Making Links Easier to Follow

Links are a critical component of any website. They allow users to navigate to different sections of the website or even to external pages to consume content, network with other users, make online purchases, and do many other activities. Without links, a website would be a single page. Given their importance, it is a wonder that so much thought goes into a URL but so little into a “Read More” link.

Many users rely on context clues to understand a link’s destination. A headline followed by teaser text and a read more link likely goes to the complete article, but for users with visual impairments or reading difficulties, whether permanent or temporary, context clues may not be enough. Most screen readers used by those with visual impairments also allow users to skip over reading text and provide a list of available links. Without context, these links can be meaningless.

The problem may be exacerbated when images or icons are used. All images should have alt text to describe what is being shown, but when an image or icon is used as a link, visually impaired users may receive even less information from assistive devices.

The simplest option is to make every link distinctive. But this may not be the most popular option with regards to design or with dynamic text that should update with little to no manual editing. Fortunately, there are coding options that can resolve this by providing additional information to users while not impacting design or adding manual work every time a new blog post is created.

Unique Link Text

The simplest way to ensure links are clear to all users is unique link text. This means the link's purpose should be clear on its own. In most cases where a link is part of a block of text, this can be easily done by rewording the text.

To contact us, please click here.

In the example above, the link text reads “click here”. Alone, this text does not indicate what the link does.

Contact us to learn more.

Almost all website users know to click a link. By removing unnecessary language and turning the text that describes the action into the link, the purpose of the link becomes clear. Additionally, this can be done with fewer words.

Using aria-labelledby

Consider how most blog pages are formatted — headline, summary, and a link to “Read More”. As with the problem of link text not being unique, the link to “read more” relies on context to be understood by the user. Screenreader users may skip the headline and summary text when scanning for links.

One solution is to use unique link text as described above, but when building dynamic features such as blog post listings, it can be time-consuming to write each. Another solution is to use the area-labelledby attribute.

<h2 id=“headline”>Warm Weather ahead in the Forecast</h2>

<p>High temperatures are expected to remain in the lower 90s for the next week with plenty of sunshine. <a id=“123” href=“/news/warm-weather” aria-labelledby=“123 headline”>Read More</a></p>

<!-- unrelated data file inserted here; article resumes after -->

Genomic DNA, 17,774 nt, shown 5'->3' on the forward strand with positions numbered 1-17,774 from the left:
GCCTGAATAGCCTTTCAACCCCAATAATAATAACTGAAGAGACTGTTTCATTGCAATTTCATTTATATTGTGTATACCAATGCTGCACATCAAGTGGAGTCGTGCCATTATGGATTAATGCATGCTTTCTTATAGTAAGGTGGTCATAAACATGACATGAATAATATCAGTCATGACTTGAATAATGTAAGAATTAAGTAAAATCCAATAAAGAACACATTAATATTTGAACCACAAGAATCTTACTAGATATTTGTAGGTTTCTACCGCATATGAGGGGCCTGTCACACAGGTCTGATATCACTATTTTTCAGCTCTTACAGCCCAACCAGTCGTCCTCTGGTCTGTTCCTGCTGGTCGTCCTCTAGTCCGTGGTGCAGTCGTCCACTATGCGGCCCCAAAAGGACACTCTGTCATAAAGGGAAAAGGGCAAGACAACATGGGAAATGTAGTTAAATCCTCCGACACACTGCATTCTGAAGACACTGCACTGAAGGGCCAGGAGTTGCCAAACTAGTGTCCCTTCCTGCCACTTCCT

In the above example, the aria-labelledby attribute uses two IDs to create a reference used by a screenreader. In this example, the id=“123” references the link text while the id=“headline” references the blog headline. The result will be the screen reader announcing a link to “Read more warm weather ahead in the forecast.”

A tip when building any dynamic feature using aria-labelledby is to ensure the IDs are unique for each item. For example, if a blog list features the five most recent posts, each headline ID needs to be unique. In Drupal Views, this can be done by adding the node ID, hiding it from the view, and adding it to the headline id.


Another option to help provide clarity to users is adding the title attribute. While it is not the preferred method, it can be used to help users better understand the purpose of the link.

<a href=“/news/warm-weather” title=“Read more about the upcoming weather forecast”>High Temperatures Forecasted.</a>

In the above example, the link text does not make it clear that there is more information about the weather forecast on the linked page. By adding the title, screenreader users will hear the additional information; however, the title attribute also causes more information to display when hovering over the link. Because of this second attribute, it can be viewed as providing supplemental information to all users, not only those relying on screenreader to text-to-speech features of mobile devices.

Alt Text

It is always best practice to include alt text with any images, but this become even more true when an image or an icon is used as a link. Icons used purely for decoration can use the attribute alt=“” but if the image is used to inform users about a link, it must include alt text and can use any of the previously described techniques.

It is recommended that alt-text fields be required fields for all images.

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